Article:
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Artmayer v. Commissioner of Social Security

United States District Court, S.D. Ohio, Eastern Division

August 23, 2017

WHITNEY L. ARTMAYER, Plaintiff,
v.
COMMISSIONER OF SOCIAL SECURITY, Defendant.

          REPORT AND RECOMMENDATION

          KIMBERLY A. JOLSON UNITED STATES MAGISTRATE JUDGE

         Plaintiff, Whitney L. Artmayer, filed this action seeking review of a decision of the Commissioner of Social Security (“Commissioner”) denying her Title II Disability Insurance Benefits application. For the reasons that follow, it is RECOMMENDED that Plaintiff's Statement of Errors be OVERRULED, and that judgment be entered in favor of Defendant.

         I. BACKGROUND

         A. Prior Proceedings

         Plaintiff filed for disability insurance benefits (“DIB”) on March 17, 2014, alleging a disability onset date of February 21, 2014. (See Doc. 9-3, Tr. 97, PAGEID #: 147). Her application was denied initially on June 23, 2014 (Doc. 9-4, Tr. 127, PAGEID #: 178), and upon reconsideration on November 14, 2014 (id., Tr. 134, PAGEID #: 185). Administrative Law Judge Timothy G. Keller (the “ALJ”) held a hearing on June 2, 2016 (Doc. 9-2, Tr. 40, PAGEID #: 89), after which he denied benefits in a written decision on July 5, 2016 (id., Tr. 15-33, PAGEID #: 64-82). That decision became final when the Appeals Council denied review on September 12, 2016. (Id., Tr. 1, PAGEID #: 50).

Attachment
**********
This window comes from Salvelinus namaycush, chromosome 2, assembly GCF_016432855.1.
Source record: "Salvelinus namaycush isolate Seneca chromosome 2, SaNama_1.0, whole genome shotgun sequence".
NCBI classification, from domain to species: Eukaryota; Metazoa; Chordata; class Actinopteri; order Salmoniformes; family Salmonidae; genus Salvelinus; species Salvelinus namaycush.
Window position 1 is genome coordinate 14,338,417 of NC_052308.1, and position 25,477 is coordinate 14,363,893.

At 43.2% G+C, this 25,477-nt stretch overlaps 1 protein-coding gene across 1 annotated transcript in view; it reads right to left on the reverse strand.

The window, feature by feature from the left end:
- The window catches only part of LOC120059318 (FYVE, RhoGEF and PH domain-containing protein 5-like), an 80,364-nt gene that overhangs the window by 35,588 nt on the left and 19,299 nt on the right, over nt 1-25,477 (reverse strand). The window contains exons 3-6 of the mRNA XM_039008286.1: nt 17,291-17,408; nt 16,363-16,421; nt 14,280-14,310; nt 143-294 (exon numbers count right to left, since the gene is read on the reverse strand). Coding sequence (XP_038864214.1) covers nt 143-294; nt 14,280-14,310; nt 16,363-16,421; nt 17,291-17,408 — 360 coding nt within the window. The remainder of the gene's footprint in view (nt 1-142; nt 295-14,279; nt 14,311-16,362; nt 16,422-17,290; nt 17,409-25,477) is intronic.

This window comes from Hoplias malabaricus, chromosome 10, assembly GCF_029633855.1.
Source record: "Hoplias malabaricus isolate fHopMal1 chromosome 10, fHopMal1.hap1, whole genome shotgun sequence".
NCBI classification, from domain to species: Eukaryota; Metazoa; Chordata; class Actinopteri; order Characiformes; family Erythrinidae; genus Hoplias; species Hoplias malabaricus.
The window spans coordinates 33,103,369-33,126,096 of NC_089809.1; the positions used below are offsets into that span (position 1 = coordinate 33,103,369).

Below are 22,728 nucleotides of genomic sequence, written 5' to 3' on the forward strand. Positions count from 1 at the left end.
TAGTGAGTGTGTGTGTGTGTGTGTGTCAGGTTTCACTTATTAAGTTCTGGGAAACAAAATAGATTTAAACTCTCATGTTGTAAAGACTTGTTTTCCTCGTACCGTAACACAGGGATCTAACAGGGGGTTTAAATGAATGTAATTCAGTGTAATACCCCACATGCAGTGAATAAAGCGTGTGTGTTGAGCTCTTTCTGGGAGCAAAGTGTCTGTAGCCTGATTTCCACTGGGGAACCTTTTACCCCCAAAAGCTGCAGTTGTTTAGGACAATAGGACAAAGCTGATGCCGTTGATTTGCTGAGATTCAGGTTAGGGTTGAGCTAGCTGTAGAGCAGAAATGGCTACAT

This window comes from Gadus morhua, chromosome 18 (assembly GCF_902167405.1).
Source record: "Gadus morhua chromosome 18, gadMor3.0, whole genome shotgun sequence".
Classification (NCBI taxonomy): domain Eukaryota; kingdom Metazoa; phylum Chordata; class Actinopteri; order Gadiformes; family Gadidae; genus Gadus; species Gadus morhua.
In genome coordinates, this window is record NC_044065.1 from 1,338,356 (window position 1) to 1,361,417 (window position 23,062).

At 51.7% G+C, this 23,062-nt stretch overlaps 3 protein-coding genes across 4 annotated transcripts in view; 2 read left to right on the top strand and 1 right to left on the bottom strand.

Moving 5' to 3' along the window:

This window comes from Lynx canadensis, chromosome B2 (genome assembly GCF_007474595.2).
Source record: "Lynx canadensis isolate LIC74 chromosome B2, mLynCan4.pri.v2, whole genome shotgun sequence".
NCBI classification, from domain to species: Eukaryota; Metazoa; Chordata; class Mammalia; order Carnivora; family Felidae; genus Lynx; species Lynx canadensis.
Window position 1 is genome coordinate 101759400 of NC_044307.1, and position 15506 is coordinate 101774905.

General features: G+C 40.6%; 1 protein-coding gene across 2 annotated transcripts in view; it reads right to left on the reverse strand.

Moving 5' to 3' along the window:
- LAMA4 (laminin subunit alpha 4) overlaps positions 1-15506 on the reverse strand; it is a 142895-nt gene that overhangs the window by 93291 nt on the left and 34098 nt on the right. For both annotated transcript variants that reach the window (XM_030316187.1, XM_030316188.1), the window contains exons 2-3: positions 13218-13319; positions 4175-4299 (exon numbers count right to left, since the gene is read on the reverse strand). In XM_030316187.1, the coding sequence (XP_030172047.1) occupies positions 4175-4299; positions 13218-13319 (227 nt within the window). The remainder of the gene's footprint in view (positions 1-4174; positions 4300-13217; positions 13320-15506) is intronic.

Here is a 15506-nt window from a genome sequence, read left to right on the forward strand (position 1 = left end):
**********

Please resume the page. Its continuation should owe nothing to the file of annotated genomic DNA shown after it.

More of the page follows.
Plaintiff filed this case on November 9, 2016 (Doc. 1), and the Commissioner filed the administrative record on January 17, 2017 (Doc. 9). Plaintiff filed a Statement of Specific Errors on April 14, 2017 (Doc. 14), the Commissioner responded on May 26, 2017, (Doc. 15), and no reply was filed.

         B. Relevant Testimony at the Administrative Hearing

         At the beginning of the hearing, Plaintiff acknowledged that she was recently released from jail for possession of drug paraphernalia for which she served six months. (Doc. 9-2, Tr. 43, PAGEID #: 92). Despite Plaintiff's testimony that she didn't begin illicit drug use until 2015, the ALJ directed Plaintiff's attention to a medical record from June 2015 that stated she had been using heroin for a year. (Id., Tr. 54, PAGEID #: 103). In response, Plaintiff stated she wouldn't “contest that if it's in records. I just know that I'm trying to get better, just trying to do what I need to do.” (Id., Tr. 55, PAGEID #: 104). Plaintiff testified that she lost custody of her son in June 2015 as a result of her drug use. (Id., Tr. 51, PAGEID #: 100).

         Plaintiff testified that, prior to her jail time, she had to stop working in order to take care of her son, who suffers from Type I diabetes. (Id., Tr. 44, PAGEID #: 93). Later in the hearing, however, the ALJ asked why she was not able to work, and she responded: “I'm not really able to do anything physically, I can't even stand on my own two feet.” (Id., Tr. 47, PAGEID #: 97). Plaintiff further explained that it was “most likely [her] fibromyalgia diagnosis” that caused her to apply for disability. (Id., Tr. 48, PAGEID #: 97).